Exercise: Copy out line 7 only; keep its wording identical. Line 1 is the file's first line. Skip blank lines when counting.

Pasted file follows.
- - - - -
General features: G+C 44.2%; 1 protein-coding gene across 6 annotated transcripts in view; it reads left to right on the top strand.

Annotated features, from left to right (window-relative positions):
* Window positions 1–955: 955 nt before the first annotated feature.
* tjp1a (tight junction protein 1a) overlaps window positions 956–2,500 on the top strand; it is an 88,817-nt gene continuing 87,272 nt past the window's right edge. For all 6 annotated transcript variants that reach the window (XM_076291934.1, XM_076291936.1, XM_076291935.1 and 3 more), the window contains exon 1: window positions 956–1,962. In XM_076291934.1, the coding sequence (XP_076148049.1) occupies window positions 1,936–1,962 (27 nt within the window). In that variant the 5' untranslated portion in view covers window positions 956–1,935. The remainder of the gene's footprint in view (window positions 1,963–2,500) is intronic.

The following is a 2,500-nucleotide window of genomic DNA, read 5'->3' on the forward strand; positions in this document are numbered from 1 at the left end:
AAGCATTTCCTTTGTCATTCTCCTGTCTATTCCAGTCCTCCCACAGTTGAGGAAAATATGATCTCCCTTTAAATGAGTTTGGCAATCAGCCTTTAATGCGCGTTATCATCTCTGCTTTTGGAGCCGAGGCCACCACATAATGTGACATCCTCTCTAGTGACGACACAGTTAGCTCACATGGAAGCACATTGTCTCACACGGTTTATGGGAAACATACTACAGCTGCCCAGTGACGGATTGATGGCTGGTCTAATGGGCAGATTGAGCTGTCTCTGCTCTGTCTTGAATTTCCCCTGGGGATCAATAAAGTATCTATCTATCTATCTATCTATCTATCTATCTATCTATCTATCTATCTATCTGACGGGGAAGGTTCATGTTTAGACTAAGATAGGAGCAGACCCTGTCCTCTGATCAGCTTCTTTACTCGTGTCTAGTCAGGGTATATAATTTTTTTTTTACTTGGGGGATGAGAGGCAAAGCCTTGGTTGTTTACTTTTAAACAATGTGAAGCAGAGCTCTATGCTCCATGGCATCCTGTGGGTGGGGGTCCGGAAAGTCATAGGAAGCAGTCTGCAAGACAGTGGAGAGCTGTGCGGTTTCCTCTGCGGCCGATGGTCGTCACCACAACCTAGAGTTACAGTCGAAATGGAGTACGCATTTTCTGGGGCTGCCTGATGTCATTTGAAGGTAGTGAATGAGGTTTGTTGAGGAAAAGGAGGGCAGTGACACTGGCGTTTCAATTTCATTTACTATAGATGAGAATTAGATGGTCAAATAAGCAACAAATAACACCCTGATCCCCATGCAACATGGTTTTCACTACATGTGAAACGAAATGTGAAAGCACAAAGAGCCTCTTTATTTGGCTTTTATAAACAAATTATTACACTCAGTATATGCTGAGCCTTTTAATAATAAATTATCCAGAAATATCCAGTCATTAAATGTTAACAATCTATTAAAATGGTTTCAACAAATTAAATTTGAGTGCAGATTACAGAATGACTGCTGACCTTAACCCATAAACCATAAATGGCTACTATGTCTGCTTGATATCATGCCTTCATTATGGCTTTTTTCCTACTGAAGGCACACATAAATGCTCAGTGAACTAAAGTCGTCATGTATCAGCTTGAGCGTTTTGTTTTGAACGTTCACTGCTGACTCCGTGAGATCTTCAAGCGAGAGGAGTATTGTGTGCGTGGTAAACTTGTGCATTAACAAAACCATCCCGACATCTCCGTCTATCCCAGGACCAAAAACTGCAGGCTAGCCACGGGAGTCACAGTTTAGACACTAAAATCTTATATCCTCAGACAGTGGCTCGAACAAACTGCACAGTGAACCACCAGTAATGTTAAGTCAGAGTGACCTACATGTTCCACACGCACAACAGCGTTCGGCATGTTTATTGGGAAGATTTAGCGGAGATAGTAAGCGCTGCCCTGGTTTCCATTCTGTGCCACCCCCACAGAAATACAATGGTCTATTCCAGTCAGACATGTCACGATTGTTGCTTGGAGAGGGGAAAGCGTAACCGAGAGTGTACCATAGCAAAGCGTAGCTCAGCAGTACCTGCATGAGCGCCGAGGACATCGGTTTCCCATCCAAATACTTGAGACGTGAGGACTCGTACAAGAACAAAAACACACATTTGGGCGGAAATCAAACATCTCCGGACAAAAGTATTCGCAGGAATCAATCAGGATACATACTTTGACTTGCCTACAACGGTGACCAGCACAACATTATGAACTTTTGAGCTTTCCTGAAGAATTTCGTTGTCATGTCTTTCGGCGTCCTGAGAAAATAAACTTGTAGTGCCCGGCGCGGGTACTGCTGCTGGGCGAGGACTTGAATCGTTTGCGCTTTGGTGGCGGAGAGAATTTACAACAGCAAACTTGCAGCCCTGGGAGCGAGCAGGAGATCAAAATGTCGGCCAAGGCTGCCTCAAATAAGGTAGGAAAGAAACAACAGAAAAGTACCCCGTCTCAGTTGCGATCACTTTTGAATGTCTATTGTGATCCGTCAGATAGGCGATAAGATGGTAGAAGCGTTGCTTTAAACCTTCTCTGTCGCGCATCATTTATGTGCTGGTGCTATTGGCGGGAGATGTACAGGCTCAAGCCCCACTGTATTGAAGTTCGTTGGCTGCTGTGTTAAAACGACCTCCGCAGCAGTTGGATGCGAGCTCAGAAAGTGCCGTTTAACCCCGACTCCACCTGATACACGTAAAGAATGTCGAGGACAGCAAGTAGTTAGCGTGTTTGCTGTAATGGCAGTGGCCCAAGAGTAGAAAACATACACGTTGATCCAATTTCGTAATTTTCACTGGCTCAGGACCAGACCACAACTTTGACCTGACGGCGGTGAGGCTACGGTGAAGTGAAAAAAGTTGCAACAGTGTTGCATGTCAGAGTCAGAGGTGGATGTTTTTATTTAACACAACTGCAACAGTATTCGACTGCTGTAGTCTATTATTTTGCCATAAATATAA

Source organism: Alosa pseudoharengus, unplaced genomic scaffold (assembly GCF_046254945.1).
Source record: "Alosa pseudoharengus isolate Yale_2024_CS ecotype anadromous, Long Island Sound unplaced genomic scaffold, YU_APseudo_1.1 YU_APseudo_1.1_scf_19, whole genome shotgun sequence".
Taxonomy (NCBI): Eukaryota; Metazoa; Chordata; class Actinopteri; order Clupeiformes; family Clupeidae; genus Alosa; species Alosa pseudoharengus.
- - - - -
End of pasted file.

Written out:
Source organism: Alosa pseudoharengus, unplaced genomic scaffold (assembly GCF_046254945.1).